Hungarian Foreign Minister Péter Szijjártó (R) and his Azeri counterpart Jeyhun Bayramov
By refusing to finance the expansion of energy infrastructure capacity for the time being, Brussels has lost all its legal basis to have a say on where Central Europe and Hungary within it, buys natural gas, Foreign Minister Péter Szijjártó stated in Budapest on Monday.
At a joint press conference with his Azeri counterpart Jeyhun Bayramov, the Hungarian Minister stressed that in recent years it has been clear that the closer the cooperation between the two countries, the more Hungary benefits in terms of security of energy supply and maintaining economic growth. In the former context, he highlighted that diversification and the inclusion of new sources of natural gas were important, and underlined that Azerbaijan could be a realistic alternative not only from a Hungarian, but also a European perspective.
It is good news that after many years of negotiations, the physical flow of natural gas between Azerbaijan and Hungary has started this year,”
he said, recalling that an agreement had been reached on the purchase of 100 million cubic meters and the storage of 50 million cubic meters on a lease basis.
Péter Szijjártó added that the government would like to further increase this volume to about one billion cubic meters per year.
Whether this will be successful is not up to us, or to Azerbaijan, but to the European Union, because the fact is that the infrastructure in southeastern Europe does not currently have sufficient capacity to meet the diversification needs of the countries of central Europe,”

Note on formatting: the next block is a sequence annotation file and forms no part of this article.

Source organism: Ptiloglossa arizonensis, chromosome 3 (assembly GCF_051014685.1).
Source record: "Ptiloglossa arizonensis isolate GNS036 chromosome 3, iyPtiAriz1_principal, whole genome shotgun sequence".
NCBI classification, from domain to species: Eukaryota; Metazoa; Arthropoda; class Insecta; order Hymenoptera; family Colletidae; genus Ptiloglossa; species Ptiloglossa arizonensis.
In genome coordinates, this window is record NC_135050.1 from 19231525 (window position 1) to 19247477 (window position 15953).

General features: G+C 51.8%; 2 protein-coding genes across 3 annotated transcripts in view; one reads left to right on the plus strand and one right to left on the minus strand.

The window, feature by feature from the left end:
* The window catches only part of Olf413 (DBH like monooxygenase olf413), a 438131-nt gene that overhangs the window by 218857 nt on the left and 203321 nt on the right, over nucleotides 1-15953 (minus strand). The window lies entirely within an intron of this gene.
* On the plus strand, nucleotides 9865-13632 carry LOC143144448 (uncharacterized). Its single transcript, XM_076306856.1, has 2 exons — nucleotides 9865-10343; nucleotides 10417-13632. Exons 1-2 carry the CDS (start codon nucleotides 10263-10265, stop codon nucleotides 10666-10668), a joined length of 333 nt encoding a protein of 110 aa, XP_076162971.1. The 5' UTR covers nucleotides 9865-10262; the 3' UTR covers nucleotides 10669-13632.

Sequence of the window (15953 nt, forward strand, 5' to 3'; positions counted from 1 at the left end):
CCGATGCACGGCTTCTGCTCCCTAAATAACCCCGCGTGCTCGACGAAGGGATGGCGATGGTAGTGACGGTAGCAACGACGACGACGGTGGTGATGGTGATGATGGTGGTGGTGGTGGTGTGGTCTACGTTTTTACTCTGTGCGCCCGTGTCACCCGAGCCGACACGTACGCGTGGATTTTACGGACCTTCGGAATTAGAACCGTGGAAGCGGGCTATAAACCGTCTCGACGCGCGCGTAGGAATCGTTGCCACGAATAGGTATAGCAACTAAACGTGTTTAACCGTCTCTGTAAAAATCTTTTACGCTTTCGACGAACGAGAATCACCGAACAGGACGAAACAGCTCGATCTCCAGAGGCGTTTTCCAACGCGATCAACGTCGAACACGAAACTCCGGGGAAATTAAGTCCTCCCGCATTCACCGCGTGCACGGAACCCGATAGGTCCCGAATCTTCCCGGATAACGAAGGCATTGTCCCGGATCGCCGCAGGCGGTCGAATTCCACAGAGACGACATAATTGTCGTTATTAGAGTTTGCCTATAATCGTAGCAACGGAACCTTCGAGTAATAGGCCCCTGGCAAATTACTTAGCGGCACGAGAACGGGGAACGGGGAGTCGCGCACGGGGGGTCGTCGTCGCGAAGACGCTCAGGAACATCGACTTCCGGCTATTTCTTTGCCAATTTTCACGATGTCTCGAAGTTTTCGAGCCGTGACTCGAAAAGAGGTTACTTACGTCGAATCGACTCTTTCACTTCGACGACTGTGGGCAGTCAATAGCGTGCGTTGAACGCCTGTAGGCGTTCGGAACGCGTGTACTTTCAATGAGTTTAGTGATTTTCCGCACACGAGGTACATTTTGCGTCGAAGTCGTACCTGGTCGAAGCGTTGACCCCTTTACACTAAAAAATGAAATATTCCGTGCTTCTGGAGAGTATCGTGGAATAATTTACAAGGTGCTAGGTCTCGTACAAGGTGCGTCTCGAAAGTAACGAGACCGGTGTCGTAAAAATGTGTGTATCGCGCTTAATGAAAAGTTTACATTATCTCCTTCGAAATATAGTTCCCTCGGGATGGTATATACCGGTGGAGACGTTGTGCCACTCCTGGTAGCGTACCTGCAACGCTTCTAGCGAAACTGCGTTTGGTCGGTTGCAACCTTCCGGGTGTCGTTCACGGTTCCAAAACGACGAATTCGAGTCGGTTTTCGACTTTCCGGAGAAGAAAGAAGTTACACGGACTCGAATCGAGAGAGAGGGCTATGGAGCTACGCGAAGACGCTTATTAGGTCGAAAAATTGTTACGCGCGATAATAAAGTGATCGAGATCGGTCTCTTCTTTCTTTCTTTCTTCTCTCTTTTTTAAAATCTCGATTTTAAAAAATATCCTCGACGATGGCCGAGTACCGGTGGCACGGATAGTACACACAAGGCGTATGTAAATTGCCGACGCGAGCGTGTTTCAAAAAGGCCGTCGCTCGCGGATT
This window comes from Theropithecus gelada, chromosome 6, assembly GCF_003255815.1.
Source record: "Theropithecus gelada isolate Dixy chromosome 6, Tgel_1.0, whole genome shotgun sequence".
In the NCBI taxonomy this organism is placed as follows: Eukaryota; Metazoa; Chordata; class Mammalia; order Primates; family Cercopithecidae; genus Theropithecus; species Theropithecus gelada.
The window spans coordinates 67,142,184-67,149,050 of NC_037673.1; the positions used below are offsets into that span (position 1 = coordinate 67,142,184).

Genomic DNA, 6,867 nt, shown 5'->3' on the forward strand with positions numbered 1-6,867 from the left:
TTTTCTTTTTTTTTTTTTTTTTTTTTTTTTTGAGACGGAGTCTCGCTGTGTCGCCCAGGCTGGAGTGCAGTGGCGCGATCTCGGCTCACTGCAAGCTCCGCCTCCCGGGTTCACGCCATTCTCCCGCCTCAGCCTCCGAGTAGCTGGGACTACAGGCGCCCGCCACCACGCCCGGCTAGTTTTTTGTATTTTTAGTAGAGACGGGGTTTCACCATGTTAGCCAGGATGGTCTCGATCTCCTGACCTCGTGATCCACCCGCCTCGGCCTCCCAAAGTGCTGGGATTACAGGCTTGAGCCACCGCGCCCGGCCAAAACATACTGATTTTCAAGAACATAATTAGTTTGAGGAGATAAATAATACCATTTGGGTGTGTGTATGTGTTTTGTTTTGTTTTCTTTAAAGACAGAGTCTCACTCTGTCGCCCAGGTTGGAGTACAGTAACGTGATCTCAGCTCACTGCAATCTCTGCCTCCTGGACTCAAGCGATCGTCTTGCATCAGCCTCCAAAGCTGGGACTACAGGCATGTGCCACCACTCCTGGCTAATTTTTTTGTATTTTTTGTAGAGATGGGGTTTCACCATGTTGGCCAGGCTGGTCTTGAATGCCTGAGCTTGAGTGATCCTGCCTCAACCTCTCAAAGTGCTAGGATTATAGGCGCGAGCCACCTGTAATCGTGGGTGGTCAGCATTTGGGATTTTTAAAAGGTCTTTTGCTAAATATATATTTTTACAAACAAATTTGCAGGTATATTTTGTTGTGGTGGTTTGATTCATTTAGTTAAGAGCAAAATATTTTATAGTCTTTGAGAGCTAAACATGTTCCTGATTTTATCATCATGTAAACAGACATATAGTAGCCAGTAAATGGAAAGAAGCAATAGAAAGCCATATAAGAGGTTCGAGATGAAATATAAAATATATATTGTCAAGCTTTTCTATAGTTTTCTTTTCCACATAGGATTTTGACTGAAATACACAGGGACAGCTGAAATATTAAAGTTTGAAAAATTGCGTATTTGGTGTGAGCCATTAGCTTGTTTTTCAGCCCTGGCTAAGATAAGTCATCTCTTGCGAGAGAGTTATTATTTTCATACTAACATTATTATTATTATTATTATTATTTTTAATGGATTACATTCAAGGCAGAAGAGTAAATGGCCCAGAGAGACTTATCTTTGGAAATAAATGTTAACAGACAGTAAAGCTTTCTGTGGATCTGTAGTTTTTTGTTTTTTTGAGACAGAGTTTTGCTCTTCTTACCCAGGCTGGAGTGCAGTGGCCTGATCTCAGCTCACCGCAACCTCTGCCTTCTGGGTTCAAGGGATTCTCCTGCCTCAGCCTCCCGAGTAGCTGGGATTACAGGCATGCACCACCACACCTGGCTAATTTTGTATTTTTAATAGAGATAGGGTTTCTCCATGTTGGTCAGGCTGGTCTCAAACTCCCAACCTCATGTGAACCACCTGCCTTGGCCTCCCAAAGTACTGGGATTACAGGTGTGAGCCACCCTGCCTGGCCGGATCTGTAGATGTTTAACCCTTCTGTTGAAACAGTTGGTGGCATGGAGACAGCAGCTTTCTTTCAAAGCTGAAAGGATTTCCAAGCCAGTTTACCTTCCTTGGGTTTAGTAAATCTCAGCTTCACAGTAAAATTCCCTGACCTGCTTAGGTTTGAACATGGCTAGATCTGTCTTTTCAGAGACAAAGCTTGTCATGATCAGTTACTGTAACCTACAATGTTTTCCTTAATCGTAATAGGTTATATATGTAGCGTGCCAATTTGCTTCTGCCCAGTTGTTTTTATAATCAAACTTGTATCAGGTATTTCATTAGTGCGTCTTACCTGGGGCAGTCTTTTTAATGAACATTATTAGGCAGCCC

he emphasized. He affirmed that the increase in capacity is not enough to attract Azeri, Turkish, and Qatari resources to the region, and that this will remain a dream unless the EU is willing to support the development of the infrastructure.
The foreign minister stressed that
relations between the two countries are also important for sustaining economic growth, as demonstrated by the fact that trade turnover between Azerbaijan and Hungary in the first half of this year was twice as high as in the whole of last year.
The main reasons for this were the continued growth of Hungarian pharmaceutical exports and energy imports.
He welcomed the agreement to allow Hungarian companies to participate in the reconstruction of the Nagorno-Karabakh region after the war, representing an opportunity worth tens of millions of dollars. Two domestic pharmaceutical companies are also about to invest in the South Caucasus state, and Hungarian soft drink producer Hell Energy recently decided to build a plant there worth around $200 million.
I remember when we started to build our relations with Azerbaijan in 2010-11, we were not even laughed at here in Europe, we were looked down upon (…) So it is funny to see Western European leaders now jostling around Baku to have their picture taken with President Aliyev,”
Szijjártó said. “However, our friendship is not conjunctural, we are not just friends since it turned out that you have natural gas,” he concluded.
Via MTI, Featured photo via MTI/Koszticsák Szilárd